Some people would have you believe that horses and motorbikes have no place on the trail together. They would be wrong. The TRF has a long tradition of working with equestrian groups. Recently Julia Harman got in touch on Facebook to share her appreciation for the TRF volunteers who helped mark and manage her Endurance GB event in Kent.

TRF:

Hi Julia. It was great getting your message about the TRF helping with your equestrian event. Could you give a little bit of background about the event?

Julia:

The event was an Endurance GB long distance ride called ‘The Primrose (Canterbury) Ride’ held at the Riding for the Disabled centre at Chartham, near Canterbury in Kent. We run competitive ride and pleasure rides and also raise money for the RDA centre. The event itself was held on Sunday 7th May but we had assistance from the TRF on the Saturday as well.

TRF:

How did the TRF help?

Julia:

The TRF mark the route on the ground with directional arrows using biodegradable chalk spray the day before and in the process help us check the route is accessible. This year there was a tree down over the first path so the TRF were able to help us move this out of the way. On the ride day the TRF go out round the route before any riders set off just to double check that the marking is still there as we do suffer from marker vandals on occasion.

Bikes first...

...then the horses!
They put up some direction signs and also mark any hazards like rabbit holes that would be dangerous for the horses if they put their foot down them. Gates are opened and tied back and signs are put on the gates so let other users know why the gates are open.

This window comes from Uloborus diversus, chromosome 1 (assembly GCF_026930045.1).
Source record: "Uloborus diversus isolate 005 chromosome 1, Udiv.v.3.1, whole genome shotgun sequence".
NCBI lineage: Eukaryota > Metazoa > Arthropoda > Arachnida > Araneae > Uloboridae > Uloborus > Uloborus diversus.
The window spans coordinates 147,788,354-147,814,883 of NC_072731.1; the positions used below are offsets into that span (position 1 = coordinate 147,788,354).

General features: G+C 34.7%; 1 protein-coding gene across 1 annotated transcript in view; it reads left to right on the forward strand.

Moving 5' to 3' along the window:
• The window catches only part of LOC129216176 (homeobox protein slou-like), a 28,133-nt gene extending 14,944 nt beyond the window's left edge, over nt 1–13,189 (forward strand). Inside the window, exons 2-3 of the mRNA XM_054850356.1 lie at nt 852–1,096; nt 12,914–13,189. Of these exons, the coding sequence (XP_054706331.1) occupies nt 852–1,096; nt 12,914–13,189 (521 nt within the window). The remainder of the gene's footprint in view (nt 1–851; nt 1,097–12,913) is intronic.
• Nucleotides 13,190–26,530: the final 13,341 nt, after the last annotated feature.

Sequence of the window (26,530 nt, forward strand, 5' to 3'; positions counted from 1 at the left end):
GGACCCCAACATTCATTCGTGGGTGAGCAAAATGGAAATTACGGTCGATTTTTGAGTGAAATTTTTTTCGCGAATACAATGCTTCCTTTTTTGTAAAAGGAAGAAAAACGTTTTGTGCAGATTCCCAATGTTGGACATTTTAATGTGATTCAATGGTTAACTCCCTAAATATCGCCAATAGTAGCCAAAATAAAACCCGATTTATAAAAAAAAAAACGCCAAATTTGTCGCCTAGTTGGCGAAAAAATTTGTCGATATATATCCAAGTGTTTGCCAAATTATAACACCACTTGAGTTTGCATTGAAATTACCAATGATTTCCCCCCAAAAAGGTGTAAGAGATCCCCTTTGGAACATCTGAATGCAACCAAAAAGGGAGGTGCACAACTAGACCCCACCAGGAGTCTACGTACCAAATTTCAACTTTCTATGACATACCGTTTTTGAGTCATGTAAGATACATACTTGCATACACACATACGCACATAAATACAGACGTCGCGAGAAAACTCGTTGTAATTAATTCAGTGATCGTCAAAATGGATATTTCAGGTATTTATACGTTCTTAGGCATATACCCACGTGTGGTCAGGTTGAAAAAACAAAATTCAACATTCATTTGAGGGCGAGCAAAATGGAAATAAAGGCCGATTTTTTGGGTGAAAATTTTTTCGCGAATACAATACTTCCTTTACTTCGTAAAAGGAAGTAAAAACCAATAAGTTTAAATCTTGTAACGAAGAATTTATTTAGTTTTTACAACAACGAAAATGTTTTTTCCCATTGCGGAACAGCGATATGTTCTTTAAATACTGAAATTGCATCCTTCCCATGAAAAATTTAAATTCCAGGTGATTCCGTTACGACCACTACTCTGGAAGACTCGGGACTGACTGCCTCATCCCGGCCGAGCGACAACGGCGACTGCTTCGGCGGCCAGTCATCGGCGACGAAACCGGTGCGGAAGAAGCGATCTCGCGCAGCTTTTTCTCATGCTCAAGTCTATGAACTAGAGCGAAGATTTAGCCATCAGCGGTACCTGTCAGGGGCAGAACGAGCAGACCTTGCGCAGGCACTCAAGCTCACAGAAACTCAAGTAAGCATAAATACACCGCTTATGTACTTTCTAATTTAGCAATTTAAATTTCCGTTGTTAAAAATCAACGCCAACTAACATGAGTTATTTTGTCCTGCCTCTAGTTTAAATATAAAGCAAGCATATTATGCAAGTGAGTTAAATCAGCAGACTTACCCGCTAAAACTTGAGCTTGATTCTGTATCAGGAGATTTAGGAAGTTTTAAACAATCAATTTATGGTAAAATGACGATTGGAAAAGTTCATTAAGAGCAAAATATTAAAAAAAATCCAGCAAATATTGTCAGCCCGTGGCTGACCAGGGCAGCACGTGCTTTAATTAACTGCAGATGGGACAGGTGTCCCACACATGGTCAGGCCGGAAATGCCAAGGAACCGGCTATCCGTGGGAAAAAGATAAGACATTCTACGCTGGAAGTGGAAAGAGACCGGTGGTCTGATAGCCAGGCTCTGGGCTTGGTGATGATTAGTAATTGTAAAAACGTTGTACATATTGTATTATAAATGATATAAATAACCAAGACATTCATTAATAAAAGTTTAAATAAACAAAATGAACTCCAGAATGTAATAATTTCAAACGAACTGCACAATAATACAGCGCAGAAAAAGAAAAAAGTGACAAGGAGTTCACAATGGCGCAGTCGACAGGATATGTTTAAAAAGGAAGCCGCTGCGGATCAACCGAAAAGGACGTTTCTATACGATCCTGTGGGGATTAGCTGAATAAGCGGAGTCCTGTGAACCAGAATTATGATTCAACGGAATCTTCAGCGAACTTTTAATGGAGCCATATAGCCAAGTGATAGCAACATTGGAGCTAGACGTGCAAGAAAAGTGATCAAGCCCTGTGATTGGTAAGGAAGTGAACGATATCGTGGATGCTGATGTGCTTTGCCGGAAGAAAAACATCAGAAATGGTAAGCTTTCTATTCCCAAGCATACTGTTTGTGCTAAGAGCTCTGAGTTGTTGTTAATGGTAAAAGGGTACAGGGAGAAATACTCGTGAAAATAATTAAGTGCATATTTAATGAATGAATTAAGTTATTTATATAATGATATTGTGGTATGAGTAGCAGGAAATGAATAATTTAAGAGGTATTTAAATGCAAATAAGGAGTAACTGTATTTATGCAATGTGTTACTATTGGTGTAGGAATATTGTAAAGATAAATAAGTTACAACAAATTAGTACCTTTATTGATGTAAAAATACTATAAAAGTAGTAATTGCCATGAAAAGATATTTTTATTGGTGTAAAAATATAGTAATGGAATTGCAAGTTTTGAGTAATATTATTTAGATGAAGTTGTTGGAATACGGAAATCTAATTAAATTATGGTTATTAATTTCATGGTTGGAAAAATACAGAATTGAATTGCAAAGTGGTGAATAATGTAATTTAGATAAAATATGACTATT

They can also take deliveries out to our check point stewards who are dotted about on the course – such as the all-important lunches! They can resolve any marking issues reported during the day and help us to look for anyone who is lost or in trouble out on the course.

After the last rider has gone out the TRF then go round the course taking down any signs and closing all the gates for us.

TRF:

Some people might be surprised to see bikes and horses ‘working together’. Do the horses not get spooked by the bikes?

Julia:

Some horses at their first events may initially react to the bikes, but with considerate riding from both sides the horses soon become used to them and this is excellent training for future events and for riding on the roads where they may meet other bikes. It also helps to show and build the importance of responsible behaviour and respect on both sides. Ride organisers find that a whole group of tasks are taken care of by the trail riders and using the TRF can raise safety to higher standards.

TRF:

Is there a message that you would like to promote in terms of the future of these events?

Julia: 

An appreciation that motorcycle trail riders and horse riders are both minority groups and both face being marginalised. To help correct peoples’ misunderstandings and that we should all be working together for more and better off road access where we can share our love of the countryside.

TRF:

Thanks Julia!